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Pakistan Journal of Social Sciences
Year: 2010 | Volume: 7 | Issue: 2 | Page No.: 155-163
DOI: 10.3923/pjssci.2010.155.163  
The Role of Personal Values in the Quest for Socio-Economic Development in Africa
Christopher Agulanna
Abstract: The quest for development is universal. This is perhaps one of the most profound statements one could make in economic theory and analysis. The reason is that every nation seeks to advance from its present level to a higher. Conceptually, development is usually taken to connote the idea of an increase, or progress or expansion for the better. However, it is not unusual for people to conceive of development merely in terms of an increase in a nation’s GDP or GNP levels. The idea here is that the quantum of a nation’s material accumulation determines whether the people will be happy or not. Incidentally, it is in this sense that African states conceive of development. In the study, this idea of development is tapered and short-ranged. The study proposes the human capability approach to development; this is an approach that recognizes the role of morality or personal values in socio-economic advancement. According to the approach, development can only said to be meaningful and full-orbed if it promotes human welfare. Development, the study avers is concerned with human interests and well-being. Put differently, people are the real goal of development. Similarly, development depends upon good governance and the existence of strong social institutions. In consonance with this type of argument, the study posits that Africa’s quest for socio-economic advancement will only be actualized if African states are able to evolve solid social institutions and governmental structures that accord respect to the dignity and will of the people.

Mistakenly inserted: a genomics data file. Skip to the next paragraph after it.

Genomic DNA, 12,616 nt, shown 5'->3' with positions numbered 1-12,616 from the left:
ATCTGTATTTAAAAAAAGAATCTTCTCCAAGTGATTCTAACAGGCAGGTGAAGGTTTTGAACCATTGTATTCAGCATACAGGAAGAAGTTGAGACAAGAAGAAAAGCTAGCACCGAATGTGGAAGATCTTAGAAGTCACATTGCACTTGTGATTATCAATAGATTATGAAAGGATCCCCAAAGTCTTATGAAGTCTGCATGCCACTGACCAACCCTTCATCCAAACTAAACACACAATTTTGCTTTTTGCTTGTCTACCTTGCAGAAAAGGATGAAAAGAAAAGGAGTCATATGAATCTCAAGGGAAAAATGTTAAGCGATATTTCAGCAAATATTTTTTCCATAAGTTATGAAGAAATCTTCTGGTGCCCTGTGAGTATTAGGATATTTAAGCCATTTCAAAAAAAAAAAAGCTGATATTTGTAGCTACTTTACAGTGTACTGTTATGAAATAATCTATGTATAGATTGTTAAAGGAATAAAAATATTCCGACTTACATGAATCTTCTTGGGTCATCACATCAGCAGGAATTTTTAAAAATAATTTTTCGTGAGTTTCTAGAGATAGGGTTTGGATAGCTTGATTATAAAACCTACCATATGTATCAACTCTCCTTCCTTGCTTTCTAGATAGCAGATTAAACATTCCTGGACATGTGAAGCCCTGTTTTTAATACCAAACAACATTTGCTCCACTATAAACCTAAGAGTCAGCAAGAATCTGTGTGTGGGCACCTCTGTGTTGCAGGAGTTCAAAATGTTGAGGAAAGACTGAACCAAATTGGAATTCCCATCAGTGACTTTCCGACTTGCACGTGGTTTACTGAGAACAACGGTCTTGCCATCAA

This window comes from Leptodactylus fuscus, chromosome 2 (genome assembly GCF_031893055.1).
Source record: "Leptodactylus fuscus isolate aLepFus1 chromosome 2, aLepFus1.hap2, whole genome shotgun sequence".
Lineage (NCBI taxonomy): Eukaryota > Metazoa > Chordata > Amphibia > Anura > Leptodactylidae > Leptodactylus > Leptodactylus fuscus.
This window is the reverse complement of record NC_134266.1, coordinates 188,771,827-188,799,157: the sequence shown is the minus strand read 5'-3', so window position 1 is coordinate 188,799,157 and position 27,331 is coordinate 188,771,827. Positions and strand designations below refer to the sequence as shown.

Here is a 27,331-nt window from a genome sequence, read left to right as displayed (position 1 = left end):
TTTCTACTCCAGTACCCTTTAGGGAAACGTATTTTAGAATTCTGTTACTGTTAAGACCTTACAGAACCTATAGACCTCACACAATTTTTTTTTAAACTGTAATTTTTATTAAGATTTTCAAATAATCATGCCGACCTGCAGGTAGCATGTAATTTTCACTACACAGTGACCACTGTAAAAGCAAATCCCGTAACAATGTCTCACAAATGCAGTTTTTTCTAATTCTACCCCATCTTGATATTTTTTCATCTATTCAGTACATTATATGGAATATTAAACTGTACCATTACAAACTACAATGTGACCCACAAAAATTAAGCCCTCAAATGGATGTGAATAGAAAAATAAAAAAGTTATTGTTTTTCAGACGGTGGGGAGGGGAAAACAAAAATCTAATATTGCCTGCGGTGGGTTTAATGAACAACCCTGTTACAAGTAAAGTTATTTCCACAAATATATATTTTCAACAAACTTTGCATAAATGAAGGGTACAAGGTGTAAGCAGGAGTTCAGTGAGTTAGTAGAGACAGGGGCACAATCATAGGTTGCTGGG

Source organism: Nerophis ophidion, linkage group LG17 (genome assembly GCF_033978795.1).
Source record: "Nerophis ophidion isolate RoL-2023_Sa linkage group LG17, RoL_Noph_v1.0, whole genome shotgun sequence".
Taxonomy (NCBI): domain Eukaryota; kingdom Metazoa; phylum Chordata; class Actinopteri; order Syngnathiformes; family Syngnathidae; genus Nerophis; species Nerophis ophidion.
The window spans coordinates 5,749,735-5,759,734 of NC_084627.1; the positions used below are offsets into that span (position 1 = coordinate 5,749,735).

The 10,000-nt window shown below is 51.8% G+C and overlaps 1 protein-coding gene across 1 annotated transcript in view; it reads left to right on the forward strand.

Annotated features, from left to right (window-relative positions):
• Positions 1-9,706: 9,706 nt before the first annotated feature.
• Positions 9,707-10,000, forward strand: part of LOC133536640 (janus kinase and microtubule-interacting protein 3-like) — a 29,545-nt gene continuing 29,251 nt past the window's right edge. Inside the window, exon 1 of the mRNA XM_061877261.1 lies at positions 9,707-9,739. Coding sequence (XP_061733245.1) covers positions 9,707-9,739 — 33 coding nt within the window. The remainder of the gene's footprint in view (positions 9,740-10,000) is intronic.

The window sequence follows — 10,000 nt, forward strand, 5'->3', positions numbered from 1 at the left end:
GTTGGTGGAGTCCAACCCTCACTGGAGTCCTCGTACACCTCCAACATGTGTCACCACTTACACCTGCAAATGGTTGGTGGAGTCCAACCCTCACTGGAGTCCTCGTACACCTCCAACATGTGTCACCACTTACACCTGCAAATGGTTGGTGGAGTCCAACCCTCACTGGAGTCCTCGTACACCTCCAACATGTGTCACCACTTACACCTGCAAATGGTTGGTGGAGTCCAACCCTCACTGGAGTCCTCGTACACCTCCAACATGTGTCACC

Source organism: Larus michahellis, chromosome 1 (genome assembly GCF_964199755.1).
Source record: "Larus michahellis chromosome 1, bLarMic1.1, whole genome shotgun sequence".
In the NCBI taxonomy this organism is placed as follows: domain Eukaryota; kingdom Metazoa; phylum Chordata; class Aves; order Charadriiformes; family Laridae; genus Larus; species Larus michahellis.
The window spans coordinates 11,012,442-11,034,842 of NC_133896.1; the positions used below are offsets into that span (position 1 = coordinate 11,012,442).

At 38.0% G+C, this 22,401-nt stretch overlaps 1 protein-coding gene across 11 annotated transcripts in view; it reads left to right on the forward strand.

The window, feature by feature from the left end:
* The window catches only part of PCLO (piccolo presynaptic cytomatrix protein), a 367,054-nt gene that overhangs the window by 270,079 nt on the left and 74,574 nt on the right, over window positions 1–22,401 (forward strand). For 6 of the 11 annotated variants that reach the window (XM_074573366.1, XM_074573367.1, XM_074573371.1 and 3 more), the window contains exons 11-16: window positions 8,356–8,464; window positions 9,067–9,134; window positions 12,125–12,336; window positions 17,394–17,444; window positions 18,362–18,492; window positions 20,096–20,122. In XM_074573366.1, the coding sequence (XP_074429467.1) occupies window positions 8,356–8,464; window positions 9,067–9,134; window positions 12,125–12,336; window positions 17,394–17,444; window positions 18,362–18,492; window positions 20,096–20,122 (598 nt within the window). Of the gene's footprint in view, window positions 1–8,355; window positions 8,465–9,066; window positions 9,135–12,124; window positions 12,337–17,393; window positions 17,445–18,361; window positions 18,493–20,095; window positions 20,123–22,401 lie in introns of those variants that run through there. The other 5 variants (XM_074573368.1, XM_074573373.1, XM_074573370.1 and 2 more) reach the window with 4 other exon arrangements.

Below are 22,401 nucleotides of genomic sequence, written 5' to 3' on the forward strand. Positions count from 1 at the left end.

In this study, the cultivation of personal values and the civic virtue of morality are requisite conditions for social growth and economic development in Africa. It also argue that the primary objective of any development programme or agenda should be to improve people’s welfare and advance human interests. This viewpoint has been adopted in the study is a counterpoise to the one which conceives of development merely in terms of growth in a nation’s income or in terms of advances in technology and industrialization processes.